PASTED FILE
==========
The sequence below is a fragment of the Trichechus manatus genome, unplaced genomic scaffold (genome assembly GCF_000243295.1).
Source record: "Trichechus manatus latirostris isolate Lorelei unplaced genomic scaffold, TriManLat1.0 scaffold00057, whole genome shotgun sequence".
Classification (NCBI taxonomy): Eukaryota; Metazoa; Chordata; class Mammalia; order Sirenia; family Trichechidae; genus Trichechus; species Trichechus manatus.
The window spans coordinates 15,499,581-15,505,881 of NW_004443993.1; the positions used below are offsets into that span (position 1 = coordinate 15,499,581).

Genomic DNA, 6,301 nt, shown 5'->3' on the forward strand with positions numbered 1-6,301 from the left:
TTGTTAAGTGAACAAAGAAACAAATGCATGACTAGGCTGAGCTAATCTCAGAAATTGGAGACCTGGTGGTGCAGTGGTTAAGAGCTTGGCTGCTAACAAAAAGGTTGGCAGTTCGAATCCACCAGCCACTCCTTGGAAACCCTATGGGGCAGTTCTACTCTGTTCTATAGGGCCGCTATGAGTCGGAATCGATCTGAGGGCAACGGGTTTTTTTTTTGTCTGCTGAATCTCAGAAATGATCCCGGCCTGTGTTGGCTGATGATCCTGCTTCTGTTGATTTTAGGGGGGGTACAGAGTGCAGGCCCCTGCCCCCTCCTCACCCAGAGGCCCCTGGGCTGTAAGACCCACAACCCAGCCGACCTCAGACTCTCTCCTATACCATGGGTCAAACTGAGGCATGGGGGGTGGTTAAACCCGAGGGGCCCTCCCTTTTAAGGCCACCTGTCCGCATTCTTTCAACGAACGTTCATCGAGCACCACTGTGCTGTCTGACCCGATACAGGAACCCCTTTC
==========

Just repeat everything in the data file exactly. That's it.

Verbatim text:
The sequence below is a fragment of the Trichechus manatus genome, unplaced genomic scaffold (genome assembly GCF_000243295.1).
Source record: "Trichechus manatus latirostris isolate Lorelei unplaced genomic scaffold, TriManLat1.0 scaffold00057, whole genome shotgun sequence".
Classification (NCBI taxonomy): Eukaryota; Metazoa; Chordata; class Mammalia; order Sirenia; family Trichechidae; genus Trichechus; species Trichechus manatus.
The window spans coordinates 15,499,581-15,505,881 of NW_004443993.1; the positions used below are offsets into that span (position 1 = coordinate 15,499,581).

Genomic DNA, 6,301 nt, shown 5'->3' on the forward strand with positions numbered 1-6,301 from the left:
TTGTTAAGTGAACAAAGAAACAAATGCATGACTAGGCTGAGCTAATCTCAGAAATTGGAGACCTGGTGGTGCAGTGGTTAAGAGCTTGGCTGCTAACAAAAAGGTTGGCAGTTCGAATCCACCAGCCACTCCTTGGAAACCCTATGGGGCAGTTCTACTCTGTTCTATAGGGCCGCTATGAGTCGGAATCGATCTGAGGGCAACGGGTTTTTTTTTTGTCTGCTGAATCTCAGAAATGATCCCGGCCTGTGTTGGCTGATGATCCTGCTTCTGTTGATTTTAGGGGGGGTACAGAGTGCAGGCCCCTGCCCCCTCCTCACCCAGAGGCCCCTGGGCTGTAAGACCCACAACCCAGCCGACCTCAGACTCTCTCCTATACCATGGGTCAAACTGAGGCATGGGGGGTGGTTAAACCCGAGGGGCCCTCCCTTTTAAGGCCACCTGTCCGCATTCTTTCAACGAACGTTCATCGAGCACCACTGTGCTGTCTGACCCGATACAGGAACCCCTTTC